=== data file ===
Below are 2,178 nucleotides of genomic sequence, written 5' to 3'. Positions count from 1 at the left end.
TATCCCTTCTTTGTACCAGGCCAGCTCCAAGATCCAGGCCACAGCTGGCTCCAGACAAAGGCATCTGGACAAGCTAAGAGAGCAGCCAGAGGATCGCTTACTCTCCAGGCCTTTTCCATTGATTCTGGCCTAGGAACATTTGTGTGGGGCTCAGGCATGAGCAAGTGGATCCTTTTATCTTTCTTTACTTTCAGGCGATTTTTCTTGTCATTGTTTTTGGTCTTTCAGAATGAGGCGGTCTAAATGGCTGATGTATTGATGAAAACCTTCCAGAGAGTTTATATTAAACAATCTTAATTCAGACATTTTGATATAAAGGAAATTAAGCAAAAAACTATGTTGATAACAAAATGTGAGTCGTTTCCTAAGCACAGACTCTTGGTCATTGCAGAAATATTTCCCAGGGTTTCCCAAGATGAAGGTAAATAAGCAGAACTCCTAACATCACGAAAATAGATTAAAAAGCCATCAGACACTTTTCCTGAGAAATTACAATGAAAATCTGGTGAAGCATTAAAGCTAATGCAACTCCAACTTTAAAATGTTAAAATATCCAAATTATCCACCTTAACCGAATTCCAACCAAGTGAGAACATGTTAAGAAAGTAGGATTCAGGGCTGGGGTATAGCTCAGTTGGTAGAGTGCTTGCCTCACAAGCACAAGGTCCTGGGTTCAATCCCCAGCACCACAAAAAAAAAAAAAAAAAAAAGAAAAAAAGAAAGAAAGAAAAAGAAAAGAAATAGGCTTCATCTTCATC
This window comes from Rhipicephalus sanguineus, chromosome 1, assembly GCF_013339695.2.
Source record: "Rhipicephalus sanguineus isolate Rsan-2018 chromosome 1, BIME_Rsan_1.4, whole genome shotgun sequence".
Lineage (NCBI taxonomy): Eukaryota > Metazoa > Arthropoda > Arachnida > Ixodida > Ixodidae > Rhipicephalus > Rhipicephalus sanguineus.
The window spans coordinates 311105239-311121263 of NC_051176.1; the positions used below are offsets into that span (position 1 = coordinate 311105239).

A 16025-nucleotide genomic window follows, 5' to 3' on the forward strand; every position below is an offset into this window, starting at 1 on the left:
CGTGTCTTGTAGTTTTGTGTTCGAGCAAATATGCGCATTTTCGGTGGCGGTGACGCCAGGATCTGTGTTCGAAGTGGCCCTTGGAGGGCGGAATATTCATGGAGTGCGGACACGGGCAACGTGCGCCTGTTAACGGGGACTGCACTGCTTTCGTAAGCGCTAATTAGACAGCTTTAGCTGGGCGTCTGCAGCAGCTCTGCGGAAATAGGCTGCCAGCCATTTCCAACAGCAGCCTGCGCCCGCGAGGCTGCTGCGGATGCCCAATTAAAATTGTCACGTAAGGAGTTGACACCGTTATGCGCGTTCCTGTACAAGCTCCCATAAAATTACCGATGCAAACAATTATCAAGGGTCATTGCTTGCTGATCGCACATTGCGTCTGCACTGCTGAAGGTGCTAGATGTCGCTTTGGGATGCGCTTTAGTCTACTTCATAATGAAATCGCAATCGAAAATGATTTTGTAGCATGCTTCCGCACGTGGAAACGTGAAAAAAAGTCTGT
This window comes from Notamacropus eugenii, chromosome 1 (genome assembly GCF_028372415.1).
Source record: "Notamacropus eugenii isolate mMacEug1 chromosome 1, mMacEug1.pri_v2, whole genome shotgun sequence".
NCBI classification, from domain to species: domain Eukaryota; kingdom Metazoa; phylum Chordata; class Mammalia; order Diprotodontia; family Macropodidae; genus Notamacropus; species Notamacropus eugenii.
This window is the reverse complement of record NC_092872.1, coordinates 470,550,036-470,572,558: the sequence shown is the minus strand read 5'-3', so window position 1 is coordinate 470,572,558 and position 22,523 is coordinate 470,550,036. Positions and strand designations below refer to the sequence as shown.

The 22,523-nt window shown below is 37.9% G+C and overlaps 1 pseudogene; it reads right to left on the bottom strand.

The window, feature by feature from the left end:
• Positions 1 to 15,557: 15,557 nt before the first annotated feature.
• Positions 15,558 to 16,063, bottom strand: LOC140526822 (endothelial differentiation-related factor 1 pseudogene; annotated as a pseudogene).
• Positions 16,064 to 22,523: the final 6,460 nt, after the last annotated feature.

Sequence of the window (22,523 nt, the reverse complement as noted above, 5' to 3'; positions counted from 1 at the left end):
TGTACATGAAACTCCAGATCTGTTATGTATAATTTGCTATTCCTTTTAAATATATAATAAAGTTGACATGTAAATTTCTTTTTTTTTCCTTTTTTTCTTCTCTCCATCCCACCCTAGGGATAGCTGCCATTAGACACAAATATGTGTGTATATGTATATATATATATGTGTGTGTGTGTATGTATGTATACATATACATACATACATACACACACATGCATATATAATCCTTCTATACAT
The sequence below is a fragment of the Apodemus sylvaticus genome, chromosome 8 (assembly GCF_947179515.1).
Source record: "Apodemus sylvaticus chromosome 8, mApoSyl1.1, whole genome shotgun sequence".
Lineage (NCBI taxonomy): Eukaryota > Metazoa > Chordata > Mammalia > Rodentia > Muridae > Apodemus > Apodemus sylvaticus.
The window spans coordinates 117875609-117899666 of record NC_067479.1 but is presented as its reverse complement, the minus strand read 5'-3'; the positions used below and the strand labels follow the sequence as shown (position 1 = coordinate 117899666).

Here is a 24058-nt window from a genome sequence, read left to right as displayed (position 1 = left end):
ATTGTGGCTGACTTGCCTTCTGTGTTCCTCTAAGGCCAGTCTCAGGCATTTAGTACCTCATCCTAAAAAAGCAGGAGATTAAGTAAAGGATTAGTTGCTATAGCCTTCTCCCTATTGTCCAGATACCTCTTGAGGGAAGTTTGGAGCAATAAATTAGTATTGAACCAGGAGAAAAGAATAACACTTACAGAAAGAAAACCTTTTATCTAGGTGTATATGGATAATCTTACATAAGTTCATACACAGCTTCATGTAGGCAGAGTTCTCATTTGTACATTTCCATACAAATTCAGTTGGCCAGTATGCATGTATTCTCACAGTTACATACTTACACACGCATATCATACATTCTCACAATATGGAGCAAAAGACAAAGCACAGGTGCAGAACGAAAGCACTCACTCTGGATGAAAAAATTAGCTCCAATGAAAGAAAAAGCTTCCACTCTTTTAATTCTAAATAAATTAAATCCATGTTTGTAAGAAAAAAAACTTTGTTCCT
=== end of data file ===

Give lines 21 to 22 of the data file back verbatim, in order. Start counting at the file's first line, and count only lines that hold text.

Source record: "Apodemus sylvaticus chromosome 8, mApoSyl1.1, whole genome shotgun sequence".
Lineage (NCBI taxonomy): Eukaryota > Metazoa > Chordata > Mammalia > Rodentia > Muridae > Apodemus > Apodemus sylvaticus.